As most of the New York metropolitan region begins to get back to normal following the devastation caused by superstorm Sandy, researchers and analysts are trying to assess the total “economic cost” of the storm. But what, exactly, is meant by economic cost? Typically, those tallying up the economic cost of a disaster think of two types of costs: loss of capital (property damage and destruction) and loss of economic activity (caused by disruptions). But there is another important type of economic loss that often is not estimated or discussed in policymaking decisions: loss of welfare or deterioration in quality of life. Here we focus on how superstorm Sandy (and other such disasters) can have widespread adverse effects on quality of life, and provide some illustrations of how one can try to put an approximate dollar value on this type of cost.

Continue reading "The Welfare Costs of Superstorm Sandy" »

Posted by Blog Author at 7:00 AM in Corporate Finance, Regional Analysis | Permalink | Comments (0)

December 17, 2012

What Are the Costs of Superstorm Sandy?

Jaison R. Abel, Jason Bram, Richard Deitz, and James Orr

Superstorm Sandy has had widespread effects in the tri-state region. Early estimates of the total national costs have been in the range of $30 billion to $50 billion. More recently, the New York State governor’s office has estimated state costs to be $32.8 billion, while the New Jersey governor’s office has calculated state costs to be $29.5 billion; these figures exclude mitigation costs—money spent to protect against future storms. It is important to remember that such figures incorporate two distinct types of costs: first, direct costs related to the destruction of physical assets, such as buildings, automobiles, bridges, and roads; and second, indirect costs related to the loss of economic activity resulting from the disruption. This post outlines the differences between these two types of costs, and also discusses what these cost measures typically neglect to include.

Continue reading "What Are the Costs of Superstorm Sandy?" »

Posted by Blog Author at 8:46 AM in Regional Analysis | Permalink | Comments (0)

Just Released: December Empire State Manufacturing Survey

Jason Bram and Richard Deitz

Issued this morning, the December 2012 Empire State Manufacturing Survey report suggests that manufacturing activity continued to decline modestly in New York State, with only moderate lingering effects from superstorm Sandy. The headline general business conditions index, which gives a broad reading on overall manufacturing activity for the state, remained negative for a fifth consecutive month. The level of this index has fluctuated between -5 and -10 over the five-month interval, and has changed little since the storm. Specific activity indexes for December were mixed. The measure for new orders dipped below zero but only slightly, while the shipments index remained in positive territory. However, the indexes for both the number of employees and the average workweek were more negative.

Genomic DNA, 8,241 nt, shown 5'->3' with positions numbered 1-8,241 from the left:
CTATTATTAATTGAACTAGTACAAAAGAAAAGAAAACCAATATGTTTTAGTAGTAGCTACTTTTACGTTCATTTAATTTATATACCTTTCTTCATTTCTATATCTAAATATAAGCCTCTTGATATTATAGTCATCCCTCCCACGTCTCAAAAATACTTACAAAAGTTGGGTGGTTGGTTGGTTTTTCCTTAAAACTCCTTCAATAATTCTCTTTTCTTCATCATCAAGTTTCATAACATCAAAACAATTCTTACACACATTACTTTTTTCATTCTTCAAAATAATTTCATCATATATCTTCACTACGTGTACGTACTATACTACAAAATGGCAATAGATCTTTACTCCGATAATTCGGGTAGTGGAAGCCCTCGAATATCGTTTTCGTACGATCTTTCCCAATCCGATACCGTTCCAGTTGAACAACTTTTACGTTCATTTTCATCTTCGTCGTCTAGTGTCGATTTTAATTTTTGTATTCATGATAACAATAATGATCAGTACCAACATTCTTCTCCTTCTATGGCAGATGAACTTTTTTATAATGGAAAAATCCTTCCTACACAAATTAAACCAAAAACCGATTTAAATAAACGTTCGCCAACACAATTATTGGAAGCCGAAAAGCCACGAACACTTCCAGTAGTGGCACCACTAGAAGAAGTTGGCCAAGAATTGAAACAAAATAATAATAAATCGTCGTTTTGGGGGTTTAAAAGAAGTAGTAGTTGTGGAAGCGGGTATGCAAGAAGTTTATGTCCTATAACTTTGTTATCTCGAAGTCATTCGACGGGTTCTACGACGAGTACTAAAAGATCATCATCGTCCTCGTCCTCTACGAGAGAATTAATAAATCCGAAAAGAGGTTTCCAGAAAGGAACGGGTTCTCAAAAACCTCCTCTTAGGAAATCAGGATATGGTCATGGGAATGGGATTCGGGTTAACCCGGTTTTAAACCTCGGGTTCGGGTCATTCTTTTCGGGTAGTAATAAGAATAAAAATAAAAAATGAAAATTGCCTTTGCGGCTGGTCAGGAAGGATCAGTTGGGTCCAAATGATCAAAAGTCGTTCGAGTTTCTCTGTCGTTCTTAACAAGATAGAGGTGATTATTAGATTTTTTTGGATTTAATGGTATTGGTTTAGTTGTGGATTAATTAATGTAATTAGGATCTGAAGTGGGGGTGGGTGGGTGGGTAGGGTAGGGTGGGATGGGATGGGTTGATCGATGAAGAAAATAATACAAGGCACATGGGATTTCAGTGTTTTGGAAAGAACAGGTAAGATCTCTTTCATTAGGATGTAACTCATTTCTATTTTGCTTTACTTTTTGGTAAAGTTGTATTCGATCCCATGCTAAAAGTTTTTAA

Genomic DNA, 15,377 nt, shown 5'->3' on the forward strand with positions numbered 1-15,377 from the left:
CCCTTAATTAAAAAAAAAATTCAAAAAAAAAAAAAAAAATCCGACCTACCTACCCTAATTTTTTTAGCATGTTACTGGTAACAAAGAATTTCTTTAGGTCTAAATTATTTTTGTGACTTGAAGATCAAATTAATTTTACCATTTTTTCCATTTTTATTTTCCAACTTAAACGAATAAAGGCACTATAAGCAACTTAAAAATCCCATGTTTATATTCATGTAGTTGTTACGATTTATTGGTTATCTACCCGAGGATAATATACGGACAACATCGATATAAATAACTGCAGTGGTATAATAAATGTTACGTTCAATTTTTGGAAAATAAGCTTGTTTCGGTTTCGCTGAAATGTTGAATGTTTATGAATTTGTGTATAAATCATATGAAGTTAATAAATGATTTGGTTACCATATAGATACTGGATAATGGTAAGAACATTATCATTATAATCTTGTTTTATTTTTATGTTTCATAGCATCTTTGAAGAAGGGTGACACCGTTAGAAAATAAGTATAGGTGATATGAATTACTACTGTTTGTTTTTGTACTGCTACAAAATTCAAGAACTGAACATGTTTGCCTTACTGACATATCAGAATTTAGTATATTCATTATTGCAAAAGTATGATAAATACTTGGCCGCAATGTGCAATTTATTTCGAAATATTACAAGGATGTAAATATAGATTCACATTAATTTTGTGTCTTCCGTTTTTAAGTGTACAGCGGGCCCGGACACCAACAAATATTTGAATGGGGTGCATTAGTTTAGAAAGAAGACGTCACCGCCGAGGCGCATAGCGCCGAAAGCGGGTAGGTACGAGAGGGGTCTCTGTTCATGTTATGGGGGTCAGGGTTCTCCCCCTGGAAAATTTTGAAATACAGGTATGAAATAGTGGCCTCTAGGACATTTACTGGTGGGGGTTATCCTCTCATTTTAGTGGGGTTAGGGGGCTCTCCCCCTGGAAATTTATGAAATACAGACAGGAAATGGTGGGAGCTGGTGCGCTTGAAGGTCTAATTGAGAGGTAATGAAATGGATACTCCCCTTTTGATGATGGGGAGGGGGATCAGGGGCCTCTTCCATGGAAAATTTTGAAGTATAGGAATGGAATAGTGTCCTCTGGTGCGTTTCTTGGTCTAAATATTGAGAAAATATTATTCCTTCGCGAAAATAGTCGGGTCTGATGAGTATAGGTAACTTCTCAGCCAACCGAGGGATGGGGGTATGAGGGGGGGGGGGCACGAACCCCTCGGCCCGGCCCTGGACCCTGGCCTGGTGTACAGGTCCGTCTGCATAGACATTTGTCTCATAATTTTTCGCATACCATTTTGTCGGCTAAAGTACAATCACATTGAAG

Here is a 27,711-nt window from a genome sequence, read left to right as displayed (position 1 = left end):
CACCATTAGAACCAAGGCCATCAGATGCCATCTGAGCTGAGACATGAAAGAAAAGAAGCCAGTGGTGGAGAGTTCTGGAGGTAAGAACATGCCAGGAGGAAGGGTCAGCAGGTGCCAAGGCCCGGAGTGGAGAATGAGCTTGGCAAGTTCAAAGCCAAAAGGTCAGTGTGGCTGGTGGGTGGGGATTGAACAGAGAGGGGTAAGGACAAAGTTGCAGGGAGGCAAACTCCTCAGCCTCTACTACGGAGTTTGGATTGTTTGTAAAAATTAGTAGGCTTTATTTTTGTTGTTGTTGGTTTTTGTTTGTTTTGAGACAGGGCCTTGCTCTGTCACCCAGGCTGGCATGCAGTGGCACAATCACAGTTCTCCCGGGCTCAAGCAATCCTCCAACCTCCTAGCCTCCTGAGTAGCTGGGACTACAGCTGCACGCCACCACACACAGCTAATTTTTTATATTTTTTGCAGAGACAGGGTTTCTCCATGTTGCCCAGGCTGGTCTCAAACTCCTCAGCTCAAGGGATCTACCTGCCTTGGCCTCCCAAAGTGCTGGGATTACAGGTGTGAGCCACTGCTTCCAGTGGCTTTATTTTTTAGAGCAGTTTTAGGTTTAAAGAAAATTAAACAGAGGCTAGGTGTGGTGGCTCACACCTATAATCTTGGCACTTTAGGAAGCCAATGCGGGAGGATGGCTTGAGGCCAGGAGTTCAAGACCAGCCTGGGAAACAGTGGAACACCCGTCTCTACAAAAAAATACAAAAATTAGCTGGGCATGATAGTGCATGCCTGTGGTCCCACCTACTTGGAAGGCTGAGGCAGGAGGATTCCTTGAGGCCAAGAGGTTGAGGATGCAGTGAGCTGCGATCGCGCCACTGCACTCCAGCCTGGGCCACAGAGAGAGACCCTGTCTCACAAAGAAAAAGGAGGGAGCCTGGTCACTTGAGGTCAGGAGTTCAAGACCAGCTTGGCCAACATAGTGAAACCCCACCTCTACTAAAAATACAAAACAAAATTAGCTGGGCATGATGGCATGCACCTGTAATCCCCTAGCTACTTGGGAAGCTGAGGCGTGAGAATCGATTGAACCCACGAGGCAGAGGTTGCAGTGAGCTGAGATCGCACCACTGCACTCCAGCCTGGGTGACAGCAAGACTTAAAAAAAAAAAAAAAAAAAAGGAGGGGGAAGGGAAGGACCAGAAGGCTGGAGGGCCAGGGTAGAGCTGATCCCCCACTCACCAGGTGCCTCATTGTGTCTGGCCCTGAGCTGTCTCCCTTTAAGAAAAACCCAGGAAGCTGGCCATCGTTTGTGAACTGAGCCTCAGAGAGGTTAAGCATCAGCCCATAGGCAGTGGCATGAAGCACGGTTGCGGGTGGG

Continue reading "Just Released: December Empire State Manufacturing Survey" »

Posted by Blog Author at 8:45 AM in Regional Analysis | Permalink | Comments (0)

December 03, 2012

Why (or Why Not) Keep Paying Interest on Excess Reserves?

Gara Afonso

In the fall of 2008, the Fed added new policy tools to its portfolio of techniques for implementing monetary policy. In particular, since October 9, 2008, depository institutions in the United States have been paid interest on the balances they hold overnight at Federal Reserve Banks (see Federal Reserve Board announcement). Several other central banks, such as the European Central Bank (ECB) and the central banks of Canada, England, and Australia, have somewhat similar deposit facilities allowing banks to earn overnight rates on their balances. In this post, I discuss the benefits and costs of this new tool in an environment where excess reserves in the United States have now exceeded $1.4 trillion and account for close to 95 percent of all reserves.

Continue reading "Why (or Why Not) Keep Paying Interest on Excess Reserves?" »

Posted by Blog Author at 7:02 AM in Financial Institutions, Monetary Policy | Permalink | Comments (0)

Just Released: Money and Payments Workshop Examines Financial Market Structure

Thomas Eisenbach

We’ve recently posted the proceedings of an October 19 Money and Payments Workshop that brought together researchers from central banks and academia as well as practitioners to discuss the importance of financial market structure. The agenda included items hotly debated since the recent financial crisis, including central clearing, over-the-counter markets, “dark pools,” and network structures. The main theme of the workshop was the effect that market structure has on the incentives of the parties involved, the liquidity of the transactions conducted, and the efficiency of the economic outcomes achieved. This post briefly describes the six papers presented.

Continue reading "Just Released: Money and Payments Workshop Examines Financial Market Structure" »

Posted by Blog Author at 7:00 AM in Financial Markets | Permalink | Comments (0)